If you’re in the market for a new car, you might be wondering if your current credit score will help you get a good deal or hold you back. Your credit score is an important part of the process, but it’s not the only factor. Though good and excellent credit scores help when taking out any line of credit, it is possible to buy a car with a less-than-ideal score.
Your credit score is a number that measures your reliability as a borrower. It’s calculated based on the information in your credit report, which includes details about your past and present loans and payment history. Naturally, your credit score impacts your ability to get a loan.
The typical car buyer has a credit score of 732 for new car loans and 665 for used car loans, according to Experian’s Q2 2021 report. But don’t be alarmed if your score isn’t there yet—these are just averages, and qualifying for an auto loan can be subjective. A good credit score doesn’t guarantee approval and a below-average credit score won’t necessarily prevent you from qualifying.
On top of that, there isn’t an industry minimum for credit scores. Even borrowers with scores below 500 can technically qualify for an auto loan. That’s because auto lenders don’t just look at your score. They also consider factors like your vehicle’s price and monthly income.
Of course, it’s always better to have a good credit score—and it certainly doesn’t hurt your chances of qualifying for a car loan.
And it makes sense. Think about the process from a lender’s perspective. Imagine you’re trying to decide whether or not to lend a stranger money, with the promise they’d return the funds. Would you lend money to someone with a history of missed debt payments? Or would you prefer to lend money to someone who has made their payments on time historically? That’s why lenders prefer applicants with good credit scores.
A good credit score can also keep money in your wallet. If you have a higher credit score, auto lenders are more likely to offer you loans with favorable terms, like a lower interest rate, longer term (e.g., a five-year loan versus a three-year loan), or larger loan amount.
In an ideal world, we’d all have perfect credit scores of 850—but that’s unrealistic. Fortunately, you don’t need an excellent credit score to buy a car. Rather, it may be more helpful to review the lender’s requirements and the average scores of approved applicants.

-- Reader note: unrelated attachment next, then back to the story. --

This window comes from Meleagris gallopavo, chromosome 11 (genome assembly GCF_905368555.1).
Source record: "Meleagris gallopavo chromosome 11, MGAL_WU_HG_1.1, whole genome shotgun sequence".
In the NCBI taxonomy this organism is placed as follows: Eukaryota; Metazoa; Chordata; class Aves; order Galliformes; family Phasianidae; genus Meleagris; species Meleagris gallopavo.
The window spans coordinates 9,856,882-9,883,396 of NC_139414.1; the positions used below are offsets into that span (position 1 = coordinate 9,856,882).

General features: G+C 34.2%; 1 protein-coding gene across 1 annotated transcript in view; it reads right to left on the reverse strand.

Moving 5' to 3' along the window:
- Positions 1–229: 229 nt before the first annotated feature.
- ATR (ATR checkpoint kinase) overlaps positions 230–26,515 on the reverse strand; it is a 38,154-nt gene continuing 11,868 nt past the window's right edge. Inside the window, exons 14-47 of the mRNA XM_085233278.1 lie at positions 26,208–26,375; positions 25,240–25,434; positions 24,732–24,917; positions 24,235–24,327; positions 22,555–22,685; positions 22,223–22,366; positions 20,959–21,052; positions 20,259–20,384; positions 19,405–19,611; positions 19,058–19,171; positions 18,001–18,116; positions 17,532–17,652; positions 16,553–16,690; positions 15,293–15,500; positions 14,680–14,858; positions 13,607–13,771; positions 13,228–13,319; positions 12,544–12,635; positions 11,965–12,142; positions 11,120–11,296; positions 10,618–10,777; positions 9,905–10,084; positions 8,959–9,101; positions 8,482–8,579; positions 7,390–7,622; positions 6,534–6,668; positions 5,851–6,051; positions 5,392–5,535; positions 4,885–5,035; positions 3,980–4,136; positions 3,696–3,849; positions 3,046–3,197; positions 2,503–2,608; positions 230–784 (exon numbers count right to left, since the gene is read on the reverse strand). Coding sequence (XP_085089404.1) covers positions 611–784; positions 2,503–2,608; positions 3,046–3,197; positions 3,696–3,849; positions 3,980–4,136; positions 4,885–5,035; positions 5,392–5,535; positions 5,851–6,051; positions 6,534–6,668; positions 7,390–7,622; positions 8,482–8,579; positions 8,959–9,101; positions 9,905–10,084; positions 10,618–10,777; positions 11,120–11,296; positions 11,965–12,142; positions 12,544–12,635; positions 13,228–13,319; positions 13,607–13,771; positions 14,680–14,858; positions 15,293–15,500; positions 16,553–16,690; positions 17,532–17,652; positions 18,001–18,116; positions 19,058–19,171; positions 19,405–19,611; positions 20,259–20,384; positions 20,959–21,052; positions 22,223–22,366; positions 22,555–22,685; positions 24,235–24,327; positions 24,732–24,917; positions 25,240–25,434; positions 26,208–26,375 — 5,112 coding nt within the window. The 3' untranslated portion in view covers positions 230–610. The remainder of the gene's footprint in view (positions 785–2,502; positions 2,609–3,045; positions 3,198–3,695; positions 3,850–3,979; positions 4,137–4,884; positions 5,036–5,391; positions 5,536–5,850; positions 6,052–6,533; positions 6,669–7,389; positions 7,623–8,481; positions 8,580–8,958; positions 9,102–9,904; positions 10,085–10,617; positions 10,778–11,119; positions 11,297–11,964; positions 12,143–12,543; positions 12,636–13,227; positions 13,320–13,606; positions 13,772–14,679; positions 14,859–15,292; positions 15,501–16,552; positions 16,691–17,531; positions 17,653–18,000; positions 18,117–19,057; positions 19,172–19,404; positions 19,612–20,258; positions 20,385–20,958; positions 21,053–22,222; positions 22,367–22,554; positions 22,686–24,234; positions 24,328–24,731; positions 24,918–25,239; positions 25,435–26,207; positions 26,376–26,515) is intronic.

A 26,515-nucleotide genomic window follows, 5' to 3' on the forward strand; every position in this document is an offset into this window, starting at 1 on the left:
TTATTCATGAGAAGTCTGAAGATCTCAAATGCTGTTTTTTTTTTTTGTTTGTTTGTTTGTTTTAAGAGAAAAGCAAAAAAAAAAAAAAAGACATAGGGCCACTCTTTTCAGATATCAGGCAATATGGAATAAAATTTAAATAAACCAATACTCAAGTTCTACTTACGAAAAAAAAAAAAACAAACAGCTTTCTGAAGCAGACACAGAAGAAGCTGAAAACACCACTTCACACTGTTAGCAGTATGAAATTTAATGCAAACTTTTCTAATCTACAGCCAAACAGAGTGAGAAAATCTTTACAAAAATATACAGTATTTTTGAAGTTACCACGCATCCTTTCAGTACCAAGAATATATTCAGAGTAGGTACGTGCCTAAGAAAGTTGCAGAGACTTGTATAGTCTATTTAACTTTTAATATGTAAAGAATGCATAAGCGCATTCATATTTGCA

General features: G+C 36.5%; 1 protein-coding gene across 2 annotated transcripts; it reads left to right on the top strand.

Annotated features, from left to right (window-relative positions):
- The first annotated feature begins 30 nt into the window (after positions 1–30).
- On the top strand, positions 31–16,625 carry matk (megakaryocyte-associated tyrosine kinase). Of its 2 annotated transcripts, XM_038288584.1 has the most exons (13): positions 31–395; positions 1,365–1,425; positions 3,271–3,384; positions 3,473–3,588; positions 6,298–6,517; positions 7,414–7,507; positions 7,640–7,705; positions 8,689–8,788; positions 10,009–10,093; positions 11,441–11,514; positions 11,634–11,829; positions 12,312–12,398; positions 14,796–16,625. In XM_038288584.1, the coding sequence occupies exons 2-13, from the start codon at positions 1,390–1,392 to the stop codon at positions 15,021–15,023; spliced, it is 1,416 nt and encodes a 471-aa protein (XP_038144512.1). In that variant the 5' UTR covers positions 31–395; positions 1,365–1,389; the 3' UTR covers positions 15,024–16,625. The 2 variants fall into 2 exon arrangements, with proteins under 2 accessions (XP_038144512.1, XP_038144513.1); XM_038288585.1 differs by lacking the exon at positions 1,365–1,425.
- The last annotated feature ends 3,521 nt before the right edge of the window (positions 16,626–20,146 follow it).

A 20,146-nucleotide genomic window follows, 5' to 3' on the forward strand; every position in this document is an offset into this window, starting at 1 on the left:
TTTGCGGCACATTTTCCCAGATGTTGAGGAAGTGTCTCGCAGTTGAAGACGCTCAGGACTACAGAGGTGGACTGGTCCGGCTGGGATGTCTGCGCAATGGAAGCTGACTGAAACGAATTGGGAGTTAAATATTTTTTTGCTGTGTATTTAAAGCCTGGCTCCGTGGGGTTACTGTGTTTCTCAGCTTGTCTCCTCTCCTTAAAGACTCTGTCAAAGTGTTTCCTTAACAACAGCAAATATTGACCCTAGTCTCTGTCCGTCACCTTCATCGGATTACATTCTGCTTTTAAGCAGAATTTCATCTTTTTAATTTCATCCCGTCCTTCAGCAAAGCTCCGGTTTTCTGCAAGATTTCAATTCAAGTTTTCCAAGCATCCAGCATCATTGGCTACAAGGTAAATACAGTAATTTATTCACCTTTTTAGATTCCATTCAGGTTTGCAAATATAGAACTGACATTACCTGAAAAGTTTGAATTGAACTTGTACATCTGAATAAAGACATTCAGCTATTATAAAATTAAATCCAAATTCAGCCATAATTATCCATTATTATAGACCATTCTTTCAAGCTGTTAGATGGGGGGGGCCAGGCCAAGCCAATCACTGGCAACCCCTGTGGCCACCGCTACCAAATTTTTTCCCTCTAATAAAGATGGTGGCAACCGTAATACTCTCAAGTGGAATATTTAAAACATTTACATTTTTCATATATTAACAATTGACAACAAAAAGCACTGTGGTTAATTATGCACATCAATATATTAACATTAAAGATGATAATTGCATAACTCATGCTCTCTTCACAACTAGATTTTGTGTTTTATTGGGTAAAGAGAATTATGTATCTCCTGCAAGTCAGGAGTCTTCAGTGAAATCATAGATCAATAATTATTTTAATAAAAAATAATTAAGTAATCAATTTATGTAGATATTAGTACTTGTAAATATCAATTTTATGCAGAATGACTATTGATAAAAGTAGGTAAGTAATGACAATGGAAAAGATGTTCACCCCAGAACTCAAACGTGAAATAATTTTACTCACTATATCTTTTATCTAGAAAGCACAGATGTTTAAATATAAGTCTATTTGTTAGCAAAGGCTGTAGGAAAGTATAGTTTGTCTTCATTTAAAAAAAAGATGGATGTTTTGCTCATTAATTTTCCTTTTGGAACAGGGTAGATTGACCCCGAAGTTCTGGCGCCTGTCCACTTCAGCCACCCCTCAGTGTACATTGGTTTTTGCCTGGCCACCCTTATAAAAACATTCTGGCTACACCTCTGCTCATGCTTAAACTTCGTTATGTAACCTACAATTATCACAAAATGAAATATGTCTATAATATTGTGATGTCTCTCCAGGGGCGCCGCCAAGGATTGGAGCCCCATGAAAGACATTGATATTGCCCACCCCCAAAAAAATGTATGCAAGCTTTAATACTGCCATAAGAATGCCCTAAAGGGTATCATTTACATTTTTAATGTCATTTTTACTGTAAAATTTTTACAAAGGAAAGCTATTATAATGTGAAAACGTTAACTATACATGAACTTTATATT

There’s no such thing as a universal minimum credit score—credit score minimums vary from lender to lender. One reason is that lenders assess your entire financial profile, not just your credit score. Beyond that, lenders also consider factors like your down payment and debt-to-income ratio.
In Spring 2021, Experian reported the average FICO credit score for new car buyers was 732. Meanwhile, used car buyers had an average credit score of 665. But credit score is only one piece of the puzzle. It’s helpful to also consider other loan factors, like the loan-to-value ratio (LTV).
An LTV, which is expressed as a percentage, compares the balance of a loan against the value of the underlying vehicle. For instance, if your car is worth $10,000 and your outstanding balance is $12,000, your LTV would be 120%. According to Experian’s report, the average LTV of a new car loan was 110.9%, while a used car loan was 108.4%.
If your credit score is less than ideal, you may be able to improve your chances of qualifying with a lower LTV.
It’s not much of a surprise that a better credit score can help you save money—but how much varies by lender. For example, if you have a $20,000 new car loan with a 36-month term, here’s how your credit score could impact your monthly payment and total interest.
|Annual percentage rate (APR)||3.76%||5.04%||7.35%||10.12%||14.60%||16.04%|
|Total interest paid||$1,180||$1,592||$2,348||$3,274||$4,818||$5,327|
If you have a good credit score, you have a better chance of qualifying for a loan through a traditional lender, such as a bank or credit union. Otherwise, you may have to rely on dealership financing or subprime lenders. Traditionally, loans from these issuers are more expensive with less favorable terms—such as prepayment penalties.
A better credit score opens the door to better terms, such as lower interest rates. As you can see from our example, the interest savings are significant from tier to tier. A credit score in the top tier only pays $1,180 of interest over the life of the loan. Conversely, a score between 500 and 589 leads to $5,327 of interest—that’s an extra $4,147.